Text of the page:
“Send your vanishing New York dreams to jeremoss [at] yahoo [dot] com. Please include plenty of detail, along with any name (or Anon) you might want to be credited by.”

 



Posted in: Architecture, Cities + Places, Ideas

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Rob Walker Rob Walker is a technology and culture columnist for Yahoo News. He is the former Consumed columnist for The New York Times Magazine, and has contributed to many publications. He is co-editor (with Joshua Glenn) of the book Significant Objects: 100 Extraordinary Stories About Ordinary Things, and author of Buying In: The Secret Dialogue Between What We Buy and Who We Are.

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Comments [2]
The City in our dreams is very real.
I do not remember the A. Fontana Shoe Repair in the East Village, yet it must have been there near the Tanager Gallery (1952 -1962) on East 10th Street, where some of my favorite teachers got their start. I do remember the 1980’s East Village like the back of my hand and to remember it is like a dream. My girl friend (now my wife) would walk art critic/cooper union professor Dore Ashton’s DOG for her when she was away from home in the village. Here is a memory from Dore Ashton that I found on a quick search.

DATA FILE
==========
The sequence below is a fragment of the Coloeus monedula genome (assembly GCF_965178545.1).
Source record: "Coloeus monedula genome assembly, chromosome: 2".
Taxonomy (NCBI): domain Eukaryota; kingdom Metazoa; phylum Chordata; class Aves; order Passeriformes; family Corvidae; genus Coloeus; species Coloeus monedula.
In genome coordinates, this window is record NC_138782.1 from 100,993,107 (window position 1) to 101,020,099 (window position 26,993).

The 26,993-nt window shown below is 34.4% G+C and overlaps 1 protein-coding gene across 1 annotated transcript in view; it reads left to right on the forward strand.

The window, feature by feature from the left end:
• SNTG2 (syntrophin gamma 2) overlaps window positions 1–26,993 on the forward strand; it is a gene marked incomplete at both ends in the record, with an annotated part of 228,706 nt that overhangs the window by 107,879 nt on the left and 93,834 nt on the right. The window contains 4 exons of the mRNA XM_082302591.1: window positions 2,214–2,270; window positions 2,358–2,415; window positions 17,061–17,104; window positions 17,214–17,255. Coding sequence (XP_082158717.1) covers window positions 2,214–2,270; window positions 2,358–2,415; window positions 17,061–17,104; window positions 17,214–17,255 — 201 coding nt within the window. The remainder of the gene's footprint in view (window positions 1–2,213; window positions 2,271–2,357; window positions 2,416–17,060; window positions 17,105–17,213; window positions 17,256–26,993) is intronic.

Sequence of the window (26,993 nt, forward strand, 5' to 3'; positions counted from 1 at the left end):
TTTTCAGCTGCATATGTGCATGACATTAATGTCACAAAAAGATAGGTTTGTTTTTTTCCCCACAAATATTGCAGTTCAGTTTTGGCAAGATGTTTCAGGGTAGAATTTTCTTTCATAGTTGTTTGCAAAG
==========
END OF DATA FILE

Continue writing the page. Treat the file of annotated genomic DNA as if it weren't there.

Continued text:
“The first co-operative artists’ gallery that I knew well was opened very near my home. It was called the Tanager Gallery on East 10th Street. It was a parlor floor in an old brownstone with a large window. I can remember the openings there: Every downtown artist packed into its limited space. One spring I remember seeing two Bowery bums staring at the colorful scene across the street and one bum said to the other: “Well, it takes all kinds to make a world.” Soon after, there was a downtown rush to open co-op galleries, and we all heartily supported them. It was, in its way, a political statement of defiance of commercialism and institutionalism in the rapidly expanding milieu of what is ludicrously called “The Art World.” To my mind, there is no such thing. The so-called art world is merely a small precinct in the great world, reflecting all its vices and, once in a while, its virtues. ” — Dore Ashton

2010_BMG_Catalogue.pdf
Carl W. Smith
08.22.12
04:40

Despite the trends, the city is a dead model. Citizens are trapped within its logic, only produce solutions to problems intrinsic, but truly alternative thinking does not arise anywhere.
rualprapla
08.25.12
12:17